As the wreckage of the subprime bubble has settled, details have slowly leaked out about the pernicious lending practices that some of the biggest banks employed, particularly when it came to taking advantage of minority borrowers. The highest-profile example of this was Wells Fargo’s “ghetto loans,” in which the bank allegedly pushed minority borrowers who qualified for prime loans into subprime, which can add more than $100,000 in interest payments to a mortgage.
But according to a new report by CAP’s Andrew Jakabovics and Jeff Chapman, Wells Fargo was far from the only bank with obvious racial disparities in its lending. Jakabovics and Chapman looked at the lending data for 14 systemically important banks in 2006 — a year in which these 14 originated more than one out of every three higher-priced mortgages in the country — and the results are fairly appalling:
Overall, 17.8 percent of white borrowers were given higher-priced mortgages when borrowing from large banks in 2006, yet 30.9 percent of Hispanics and a staggering 41.5 percent of African Americans got higher-priced mortgages…Among high-income borrowers in 2006, African Americans were three times as likely as whites to pay higher prices for mortgages—32.1 percent compared to 10.5 percent. Hispanics were nearly as likely as African Americans to pay higher prices for their mortgages at 29.1 percent.
So not only were the banks handing out subprime loans to minorities on a much greater scale, but they were issuing them to lots of low-risk borrowers — households earning more than twice their area’s median income, most of which reported six-figure incomes — at a dizzying rate (which was, again, significantly higher for minorities). I would be interested to hear how the banks explain away that one.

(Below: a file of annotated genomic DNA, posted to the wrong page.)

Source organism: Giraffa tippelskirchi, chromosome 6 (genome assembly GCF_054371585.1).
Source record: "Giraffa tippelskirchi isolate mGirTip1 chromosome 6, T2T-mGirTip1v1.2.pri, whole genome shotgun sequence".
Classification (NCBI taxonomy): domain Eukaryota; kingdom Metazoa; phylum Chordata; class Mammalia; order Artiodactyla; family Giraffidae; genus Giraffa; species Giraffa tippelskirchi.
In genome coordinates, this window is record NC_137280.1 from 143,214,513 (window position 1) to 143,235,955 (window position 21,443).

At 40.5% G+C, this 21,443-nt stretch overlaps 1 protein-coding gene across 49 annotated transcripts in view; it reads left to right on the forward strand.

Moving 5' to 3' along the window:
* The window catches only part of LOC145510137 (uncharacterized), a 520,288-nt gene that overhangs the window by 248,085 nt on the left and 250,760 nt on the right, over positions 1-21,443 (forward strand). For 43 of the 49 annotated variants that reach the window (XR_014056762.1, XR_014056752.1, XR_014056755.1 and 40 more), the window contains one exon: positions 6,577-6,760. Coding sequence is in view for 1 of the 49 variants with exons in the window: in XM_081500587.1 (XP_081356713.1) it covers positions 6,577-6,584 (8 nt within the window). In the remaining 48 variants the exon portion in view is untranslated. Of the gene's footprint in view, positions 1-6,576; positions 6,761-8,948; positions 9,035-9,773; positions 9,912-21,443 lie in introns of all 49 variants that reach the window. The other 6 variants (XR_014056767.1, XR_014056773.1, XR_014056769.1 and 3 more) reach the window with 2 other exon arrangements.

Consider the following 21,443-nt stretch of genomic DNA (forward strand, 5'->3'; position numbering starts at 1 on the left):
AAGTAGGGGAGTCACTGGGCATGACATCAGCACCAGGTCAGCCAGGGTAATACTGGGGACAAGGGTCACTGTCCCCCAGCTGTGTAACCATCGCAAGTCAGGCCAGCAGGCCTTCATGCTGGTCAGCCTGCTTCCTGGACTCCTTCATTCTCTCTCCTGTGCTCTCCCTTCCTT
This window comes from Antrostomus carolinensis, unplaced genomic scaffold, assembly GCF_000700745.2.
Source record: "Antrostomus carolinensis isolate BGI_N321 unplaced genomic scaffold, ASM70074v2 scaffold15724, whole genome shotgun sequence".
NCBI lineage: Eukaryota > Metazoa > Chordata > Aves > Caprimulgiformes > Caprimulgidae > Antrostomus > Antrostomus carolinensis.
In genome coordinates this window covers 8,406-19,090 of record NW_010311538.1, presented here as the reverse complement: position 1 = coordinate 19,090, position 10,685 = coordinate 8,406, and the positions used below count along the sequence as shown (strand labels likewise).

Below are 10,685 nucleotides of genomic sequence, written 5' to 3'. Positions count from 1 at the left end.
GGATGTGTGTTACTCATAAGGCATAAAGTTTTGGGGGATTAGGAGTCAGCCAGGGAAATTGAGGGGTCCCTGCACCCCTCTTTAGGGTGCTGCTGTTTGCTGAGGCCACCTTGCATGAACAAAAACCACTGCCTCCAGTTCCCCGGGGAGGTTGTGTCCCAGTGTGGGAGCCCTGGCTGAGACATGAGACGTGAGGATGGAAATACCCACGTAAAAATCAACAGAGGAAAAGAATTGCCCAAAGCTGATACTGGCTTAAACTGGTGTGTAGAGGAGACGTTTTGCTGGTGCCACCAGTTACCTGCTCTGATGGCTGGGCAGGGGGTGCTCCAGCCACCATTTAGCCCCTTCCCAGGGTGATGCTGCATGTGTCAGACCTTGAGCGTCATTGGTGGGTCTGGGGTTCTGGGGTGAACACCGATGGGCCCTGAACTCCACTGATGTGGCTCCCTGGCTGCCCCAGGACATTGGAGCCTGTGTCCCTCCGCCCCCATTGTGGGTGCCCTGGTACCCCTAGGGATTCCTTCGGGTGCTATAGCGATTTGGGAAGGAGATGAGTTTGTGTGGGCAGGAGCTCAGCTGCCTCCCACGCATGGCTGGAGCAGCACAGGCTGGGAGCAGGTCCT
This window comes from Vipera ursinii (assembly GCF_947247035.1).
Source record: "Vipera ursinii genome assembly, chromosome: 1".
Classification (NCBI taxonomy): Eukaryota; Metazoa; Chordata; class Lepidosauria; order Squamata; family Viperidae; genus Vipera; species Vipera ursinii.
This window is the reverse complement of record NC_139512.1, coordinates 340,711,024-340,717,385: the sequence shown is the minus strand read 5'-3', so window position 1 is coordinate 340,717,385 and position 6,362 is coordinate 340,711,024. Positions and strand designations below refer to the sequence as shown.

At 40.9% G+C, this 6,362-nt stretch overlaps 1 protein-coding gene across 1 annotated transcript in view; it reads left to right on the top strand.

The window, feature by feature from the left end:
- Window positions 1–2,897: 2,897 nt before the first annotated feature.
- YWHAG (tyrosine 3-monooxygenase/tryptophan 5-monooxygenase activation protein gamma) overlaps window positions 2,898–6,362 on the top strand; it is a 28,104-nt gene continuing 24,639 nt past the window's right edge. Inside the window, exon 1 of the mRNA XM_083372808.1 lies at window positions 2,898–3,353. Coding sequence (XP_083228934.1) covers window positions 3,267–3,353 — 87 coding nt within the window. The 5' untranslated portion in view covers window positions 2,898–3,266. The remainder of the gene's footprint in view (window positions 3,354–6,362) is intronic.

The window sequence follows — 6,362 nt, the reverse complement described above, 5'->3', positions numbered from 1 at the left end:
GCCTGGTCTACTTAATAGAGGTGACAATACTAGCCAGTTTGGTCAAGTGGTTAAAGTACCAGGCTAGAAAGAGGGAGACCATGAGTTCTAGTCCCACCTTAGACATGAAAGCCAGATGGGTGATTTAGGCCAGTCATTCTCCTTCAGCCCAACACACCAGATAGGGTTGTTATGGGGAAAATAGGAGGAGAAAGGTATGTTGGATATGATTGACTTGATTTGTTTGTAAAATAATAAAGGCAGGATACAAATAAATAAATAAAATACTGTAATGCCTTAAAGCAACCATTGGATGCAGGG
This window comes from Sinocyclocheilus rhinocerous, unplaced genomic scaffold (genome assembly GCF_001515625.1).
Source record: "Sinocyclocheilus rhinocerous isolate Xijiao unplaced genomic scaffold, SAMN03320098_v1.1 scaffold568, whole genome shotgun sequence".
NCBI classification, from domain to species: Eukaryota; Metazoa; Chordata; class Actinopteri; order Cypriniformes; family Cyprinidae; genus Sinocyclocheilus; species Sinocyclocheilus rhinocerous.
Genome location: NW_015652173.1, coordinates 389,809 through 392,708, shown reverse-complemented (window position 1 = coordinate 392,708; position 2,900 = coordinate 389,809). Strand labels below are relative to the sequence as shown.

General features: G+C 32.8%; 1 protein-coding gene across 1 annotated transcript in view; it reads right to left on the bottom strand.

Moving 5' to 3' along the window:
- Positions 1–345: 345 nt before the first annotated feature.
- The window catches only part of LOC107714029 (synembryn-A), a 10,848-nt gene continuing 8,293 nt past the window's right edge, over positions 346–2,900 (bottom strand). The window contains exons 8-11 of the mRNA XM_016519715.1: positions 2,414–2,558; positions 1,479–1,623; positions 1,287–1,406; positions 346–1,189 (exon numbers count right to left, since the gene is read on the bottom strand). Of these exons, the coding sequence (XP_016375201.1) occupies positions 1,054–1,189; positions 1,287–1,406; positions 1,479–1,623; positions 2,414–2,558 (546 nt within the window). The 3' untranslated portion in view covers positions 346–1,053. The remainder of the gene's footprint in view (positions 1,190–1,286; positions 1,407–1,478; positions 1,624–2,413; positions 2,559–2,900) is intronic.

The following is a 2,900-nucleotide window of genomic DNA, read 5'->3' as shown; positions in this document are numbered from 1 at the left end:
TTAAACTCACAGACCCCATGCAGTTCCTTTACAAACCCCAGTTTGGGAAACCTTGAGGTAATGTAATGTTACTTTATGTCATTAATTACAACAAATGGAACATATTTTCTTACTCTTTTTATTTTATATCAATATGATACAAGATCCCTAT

To be fair, many of the banks that have the most egregious stats actually bought their racial disparities, as some of the biggest subprime lenders collapsed and were acquired by the big banks. Bank of America, for instance, acquired LaSalle and Countrywide, both of which were far more likely to offer higher-priced loans to minorities than Bank of America itself. JP Morgan bought Washington Mutual, which was the worst of the banks analyzed, “with fully 56.9 percent of African Americans and 42.3 percent of Hispanics paying higher prices, compared to 16.9 percent of whites.”
The banks examined in the report were the recipients of 43 percent of the funds dispersed under the Troubled Asset Relief Program (TARP), and Jakabovics and Chapman advocate not allowing any of the banks that still owe TARP funds to pay them back without receiving a passing grade on fair lending practices from the TARP’s Inspector General.
These numbers also make the case for the creation of a Consumer Financial Protection Agency (CFPA) with strong enforcement abilities over fair lending practices. Discriminatory lending is illegal, but these numbers show that not very much was done about it. This was presumably a profitable form of lending for these institutions, which regulators charged with ensuring the safety and soundness of banks would have been loath to pull back.
By removing consumer protection responsibilities from the traditional bank regulators, and placing it with a new agency, consumers will have an advocate within the regulatory system, and discriminatory lending of the sort Jakabovics and Chapman found will hopefully be met with the sort of penalties that it deserves.